Strange booted five first-half penalties as Bristol celebrated a record home league crowd of just under 12,000 through recording their fifth Premiership win since regaining top-flight status this season.
They should have won even more convincingly against an under-strength Tigers outfit, and if their finishing had matched Strange’s accuracy then Leicester could have suffered an embarrassing loss.
Leicester boss Pat Howard rang the changes, fielding just four members of Leicester’s starting line-up that took on the Ospreys in a bitter Heineken Cup clash nine days ago.
And the shadow outfit spent most of the contest chasing Bristol shadows, such was the home side’s dominance in all areas.
Howard rested skipper Martin Corry, hooker George Chuter, fly-half Andy Goode and full-back Geordan Murphy, among others, although England prop Julian White made his first appearance since completing an eight-week suspension after being sent off for fighting against Newcastle in October.
But Leicester could make little headway against a well-drilled Bristol team, for whom number eight Dan Ward-Smith and hooker Mark Regan were the dominant figures.
Tigers missed the sniping presence of injured scrum-halves Harry Ellis and Austin Healey, and Bristol were never seriously threatened as they added Leicester’s scalp to those of Bath, Sale Sharks, Leeds and Newcastle.
The victory takes them into a comfortable mid-table position, leaving Leicester supporters to reflect on a squad that perhaps does not possess the strength in depth to mount a major assault on Premiership and Heineken Cup silverware this season.
Referee Tony Spreadbury was a late withdrawal from the action, having been involved in a car accident on his way to the game, so Berkshire official Dean Richards took charge of his first Premiership match.
Bristol wasted little time making their mark, with Strange slotting two penalties inside the opening 10 minutes as Leicester struggled to assert supremacy up front.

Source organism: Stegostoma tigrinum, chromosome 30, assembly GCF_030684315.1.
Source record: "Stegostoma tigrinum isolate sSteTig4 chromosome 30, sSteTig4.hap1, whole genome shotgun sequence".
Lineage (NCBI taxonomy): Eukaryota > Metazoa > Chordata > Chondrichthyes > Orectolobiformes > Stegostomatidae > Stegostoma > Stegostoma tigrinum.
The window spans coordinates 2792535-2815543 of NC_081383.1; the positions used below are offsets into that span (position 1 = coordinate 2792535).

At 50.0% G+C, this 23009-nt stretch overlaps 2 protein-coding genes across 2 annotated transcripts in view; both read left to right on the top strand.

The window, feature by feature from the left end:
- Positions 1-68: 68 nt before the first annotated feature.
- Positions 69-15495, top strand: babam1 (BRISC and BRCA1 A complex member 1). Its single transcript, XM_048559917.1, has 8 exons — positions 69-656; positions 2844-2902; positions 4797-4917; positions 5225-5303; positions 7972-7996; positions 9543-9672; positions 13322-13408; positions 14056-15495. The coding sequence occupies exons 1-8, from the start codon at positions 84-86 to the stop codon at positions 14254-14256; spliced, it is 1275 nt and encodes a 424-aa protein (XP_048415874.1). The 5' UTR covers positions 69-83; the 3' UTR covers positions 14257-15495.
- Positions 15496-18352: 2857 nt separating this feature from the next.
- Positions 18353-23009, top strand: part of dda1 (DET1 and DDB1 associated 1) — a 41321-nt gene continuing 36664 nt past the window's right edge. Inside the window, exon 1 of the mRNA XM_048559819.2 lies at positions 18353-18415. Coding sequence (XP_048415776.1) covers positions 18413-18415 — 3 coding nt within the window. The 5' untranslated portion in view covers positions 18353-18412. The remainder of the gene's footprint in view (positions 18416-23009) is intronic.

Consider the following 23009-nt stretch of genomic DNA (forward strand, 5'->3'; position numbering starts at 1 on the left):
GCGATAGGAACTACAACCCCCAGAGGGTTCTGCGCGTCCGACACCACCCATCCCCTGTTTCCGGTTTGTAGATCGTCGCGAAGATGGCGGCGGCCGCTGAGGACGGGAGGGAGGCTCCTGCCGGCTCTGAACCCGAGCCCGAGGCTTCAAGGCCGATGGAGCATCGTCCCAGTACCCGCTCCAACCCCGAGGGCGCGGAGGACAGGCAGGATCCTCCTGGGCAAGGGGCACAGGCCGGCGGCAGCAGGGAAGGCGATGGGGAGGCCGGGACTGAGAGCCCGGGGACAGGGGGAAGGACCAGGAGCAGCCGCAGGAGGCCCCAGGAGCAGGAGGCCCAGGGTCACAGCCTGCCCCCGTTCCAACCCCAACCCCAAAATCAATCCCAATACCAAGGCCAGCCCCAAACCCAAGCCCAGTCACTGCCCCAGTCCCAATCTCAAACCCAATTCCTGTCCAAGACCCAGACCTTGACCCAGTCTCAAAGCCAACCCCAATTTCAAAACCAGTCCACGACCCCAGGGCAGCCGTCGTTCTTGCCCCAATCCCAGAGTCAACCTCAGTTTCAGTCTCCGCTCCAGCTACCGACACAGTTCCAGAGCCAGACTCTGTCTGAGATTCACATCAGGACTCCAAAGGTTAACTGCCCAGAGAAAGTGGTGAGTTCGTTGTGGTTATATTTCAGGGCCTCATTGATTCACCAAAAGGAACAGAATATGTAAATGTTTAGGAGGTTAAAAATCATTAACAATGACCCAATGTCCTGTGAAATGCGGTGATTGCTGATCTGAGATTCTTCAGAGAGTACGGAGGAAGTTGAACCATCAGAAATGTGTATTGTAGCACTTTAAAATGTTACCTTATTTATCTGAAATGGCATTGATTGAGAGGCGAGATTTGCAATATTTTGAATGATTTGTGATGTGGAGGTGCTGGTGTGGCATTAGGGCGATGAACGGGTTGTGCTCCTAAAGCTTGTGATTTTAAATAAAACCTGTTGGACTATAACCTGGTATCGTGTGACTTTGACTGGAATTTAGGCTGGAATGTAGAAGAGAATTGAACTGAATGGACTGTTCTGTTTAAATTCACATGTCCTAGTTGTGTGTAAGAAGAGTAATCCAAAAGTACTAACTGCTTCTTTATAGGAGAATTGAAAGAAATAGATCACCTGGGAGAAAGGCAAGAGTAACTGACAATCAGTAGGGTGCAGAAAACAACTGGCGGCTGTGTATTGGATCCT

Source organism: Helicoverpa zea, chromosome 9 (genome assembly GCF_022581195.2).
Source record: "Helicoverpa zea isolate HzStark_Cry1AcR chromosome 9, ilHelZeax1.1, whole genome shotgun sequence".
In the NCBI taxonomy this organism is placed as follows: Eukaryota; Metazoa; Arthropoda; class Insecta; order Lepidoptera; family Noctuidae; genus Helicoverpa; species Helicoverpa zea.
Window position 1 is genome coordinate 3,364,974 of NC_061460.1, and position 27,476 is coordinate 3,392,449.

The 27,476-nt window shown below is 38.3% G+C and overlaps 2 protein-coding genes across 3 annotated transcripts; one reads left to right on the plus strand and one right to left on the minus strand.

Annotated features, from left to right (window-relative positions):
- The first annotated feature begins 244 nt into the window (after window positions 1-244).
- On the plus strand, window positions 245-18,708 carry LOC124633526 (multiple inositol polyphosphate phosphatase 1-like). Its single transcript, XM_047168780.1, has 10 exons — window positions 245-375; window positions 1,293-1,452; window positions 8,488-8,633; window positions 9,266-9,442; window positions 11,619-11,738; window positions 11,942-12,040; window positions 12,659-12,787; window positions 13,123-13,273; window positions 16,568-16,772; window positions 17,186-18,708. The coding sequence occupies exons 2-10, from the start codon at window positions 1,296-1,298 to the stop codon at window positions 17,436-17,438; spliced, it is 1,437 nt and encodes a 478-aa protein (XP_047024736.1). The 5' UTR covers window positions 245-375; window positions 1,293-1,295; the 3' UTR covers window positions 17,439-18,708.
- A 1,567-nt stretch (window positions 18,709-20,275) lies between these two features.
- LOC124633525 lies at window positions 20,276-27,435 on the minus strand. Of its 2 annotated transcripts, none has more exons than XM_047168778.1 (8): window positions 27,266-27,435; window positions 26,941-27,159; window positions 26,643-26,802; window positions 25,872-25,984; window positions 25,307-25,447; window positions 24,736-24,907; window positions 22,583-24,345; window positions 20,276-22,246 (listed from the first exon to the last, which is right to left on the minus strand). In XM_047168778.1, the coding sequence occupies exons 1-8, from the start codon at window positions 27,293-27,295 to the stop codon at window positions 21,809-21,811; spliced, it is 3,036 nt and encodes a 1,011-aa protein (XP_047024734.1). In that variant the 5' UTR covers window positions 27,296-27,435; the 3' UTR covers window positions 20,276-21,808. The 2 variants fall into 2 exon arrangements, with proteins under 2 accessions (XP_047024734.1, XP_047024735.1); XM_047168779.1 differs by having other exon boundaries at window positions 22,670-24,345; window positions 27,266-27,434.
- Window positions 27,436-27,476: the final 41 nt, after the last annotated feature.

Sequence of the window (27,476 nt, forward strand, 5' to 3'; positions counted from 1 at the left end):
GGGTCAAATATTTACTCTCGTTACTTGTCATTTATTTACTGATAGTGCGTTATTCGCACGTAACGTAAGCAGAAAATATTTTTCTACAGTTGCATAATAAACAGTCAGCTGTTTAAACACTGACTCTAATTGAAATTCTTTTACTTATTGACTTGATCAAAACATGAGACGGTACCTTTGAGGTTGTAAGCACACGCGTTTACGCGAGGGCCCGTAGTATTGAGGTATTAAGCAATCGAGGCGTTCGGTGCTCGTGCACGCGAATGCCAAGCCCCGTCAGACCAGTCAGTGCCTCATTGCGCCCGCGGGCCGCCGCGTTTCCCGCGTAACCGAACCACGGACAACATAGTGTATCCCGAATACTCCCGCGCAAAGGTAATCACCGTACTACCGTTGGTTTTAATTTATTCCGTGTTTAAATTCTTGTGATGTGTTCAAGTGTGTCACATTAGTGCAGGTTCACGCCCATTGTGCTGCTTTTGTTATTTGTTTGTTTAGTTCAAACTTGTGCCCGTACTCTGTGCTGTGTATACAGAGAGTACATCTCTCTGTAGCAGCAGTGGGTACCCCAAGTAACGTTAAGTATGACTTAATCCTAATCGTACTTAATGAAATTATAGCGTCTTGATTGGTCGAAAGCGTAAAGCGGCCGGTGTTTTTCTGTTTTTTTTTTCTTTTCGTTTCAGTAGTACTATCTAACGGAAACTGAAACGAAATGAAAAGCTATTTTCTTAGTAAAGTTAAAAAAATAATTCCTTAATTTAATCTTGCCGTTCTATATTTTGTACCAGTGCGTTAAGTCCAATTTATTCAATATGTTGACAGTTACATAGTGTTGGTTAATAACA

And when Strange booted two more penalties during a three-minute spell, Bristol were 12 points clear inside an opening quarter Tigers would rather have forgotten.
The Bristol forwards displayed a far greater appetite for the set-piece battle, and with referee Richards keen to punish every minor indiscretion, Leicester could make little headway.
Tigers found themselves under siege for most of first half, with only their defensive work proving up to normal standards, but more technical indiscipline resulted in number eight Will Johnson being sin-binned six minutes before half-time and Strange struck a fifth penalty.
Leicester’s miserable afternoon continued when former Bristol centre Daryl Gibson went off injured in his first match after an eight-week absence, although Bristol, despite a healthy interval advantage, should have breached Tigers’ defence, given their monopoly on possession.
Bristol began the second period in similarly aggressive fashion, helped by Leicester’s forwards inexplicably drifting offside from the kick-off, but Strange’s first missed penalty enabled the Tigers to stay afloat.
Leicester wing Dan Hipkiss was comfortably his team’s biggest attacking threat, and a sniping run produced a platform from which Broadfoot prospered by landing a short-range penalty.
Tigers were finally up and running on a bitterly cold afternoon in the west country, and Howard attempted to generate further momentum after 57 minutes by making a double substitution as he sent on Michael Holford for Morris and replaced Broadfoot with Ian Humphreys.
Ben Kay also joined the action, taking over from Cullen, yet Leicester had left themselves with a Herculean task and they should have fallen 15 points behind again when Ollie Smith was penalised for a late tackle on David Lemi, but Strange drifted the resulting kick wide.
As in the first half, Bristol had plenty of try-scoring chances, only for a combination of committed Leicester defence and poor finishing to frustrate them.